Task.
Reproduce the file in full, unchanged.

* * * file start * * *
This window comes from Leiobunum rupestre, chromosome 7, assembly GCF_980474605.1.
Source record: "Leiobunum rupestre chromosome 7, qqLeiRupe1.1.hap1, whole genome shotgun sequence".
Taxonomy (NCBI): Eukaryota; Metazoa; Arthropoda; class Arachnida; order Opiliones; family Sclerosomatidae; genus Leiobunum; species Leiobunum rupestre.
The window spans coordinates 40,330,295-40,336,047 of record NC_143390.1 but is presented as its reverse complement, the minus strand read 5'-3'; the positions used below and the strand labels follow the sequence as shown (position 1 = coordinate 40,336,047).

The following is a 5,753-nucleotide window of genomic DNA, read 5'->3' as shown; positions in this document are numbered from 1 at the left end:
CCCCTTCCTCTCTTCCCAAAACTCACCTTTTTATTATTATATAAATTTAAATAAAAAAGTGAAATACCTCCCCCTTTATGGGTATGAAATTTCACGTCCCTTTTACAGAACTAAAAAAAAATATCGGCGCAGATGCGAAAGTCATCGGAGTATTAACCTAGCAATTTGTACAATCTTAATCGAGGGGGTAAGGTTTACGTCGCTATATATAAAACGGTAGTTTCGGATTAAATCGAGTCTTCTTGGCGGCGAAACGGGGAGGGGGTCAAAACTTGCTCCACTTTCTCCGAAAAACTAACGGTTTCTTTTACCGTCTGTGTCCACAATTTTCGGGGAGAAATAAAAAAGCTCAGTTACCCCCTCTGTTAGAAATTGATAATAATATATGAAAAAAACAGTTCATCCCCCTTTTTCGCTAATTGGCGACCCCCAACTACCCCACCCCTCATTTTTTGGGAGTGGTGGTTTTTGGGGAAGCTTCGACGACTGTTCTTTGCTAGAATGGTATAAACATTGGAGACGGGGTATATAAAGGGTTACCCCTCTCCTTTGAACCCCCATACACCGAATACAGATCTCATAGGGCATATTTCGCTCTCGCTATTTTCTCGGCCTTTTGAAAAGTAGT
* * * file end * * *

This window comes from Leiobunum rupestre, chromosome 7, assembly GCF_980474605.1.
Source record: "Leiobunum rupestre chromosome 7, qqLeiRupe1.1.hap1, whole genome shotgun sequence".
Taxonomy (NCBI): Eukaryota; Metazoa; Arthropoda; class Arachnida; order Opiliones; family Sclerosomatidae; genus Leiobunum; species Leiobunum rupestre.
The window spans coordinates 40,330,295-40,336,047 of record NC_143390.1 but is presented as its reverse complement, the minus strand read 5'-3'; the positions used below and the strand labels follow the sequence as shown (position 1 = coordinate 40,336,047).

The following is a 5,753-nucleotide window of genomic DNA, read 5'->3' as shown; positions in this document are numbered from 1 at the left end:
CCCCTTCCTCTCTTCCCAAAACTCACCTTTTTATTATTATATAAATTTAAATAAAAAAGTGAAATACCTCCCCCTTTATGGGTATGAAATTTCACGTCCCTTTTACAGAACTAAAAAAAAATATCGGCGCAGATGCGAAAGTCATCGGAGTATTAACCTAGCAATTTGTACAATCTTAATCGAGGGGGTAAGGTTTACGTCGCTATATATAAAACGGTAGTTTCGGATTAAATCGAGTCTTCTTGGCGGCGAAACGGGGAGGGGGTCAAAACTTGCTCCACTTTCTCCGAAAAACTAACGGTTTCTTTTACCGTCTGTGTCCACAATTTTCGGGGAGAAATAAAAAAGCTCAGTTACCCCCTCTGTTAGAAATTGATAATAATATATGAAAAAAACAGTTCATCCCCCTTTTTCGCTAATTGGCGACCCCCAACTACCCCACCCCTCATTTTTTGGGAGTGGTGGTTTTTGGGGAAGCTTCGACGACTGTTCTTTGCTAGAATGGTATAAACATTGGAGACGGGGTATATAAAGGGTTACCCCTCTCCTTTGAACCCCCATACACCGAATACAGATCTCATAGGGCATATTTCGCTCTCGCTATTTTCTCGGCCTTTTGAAAAGTAGT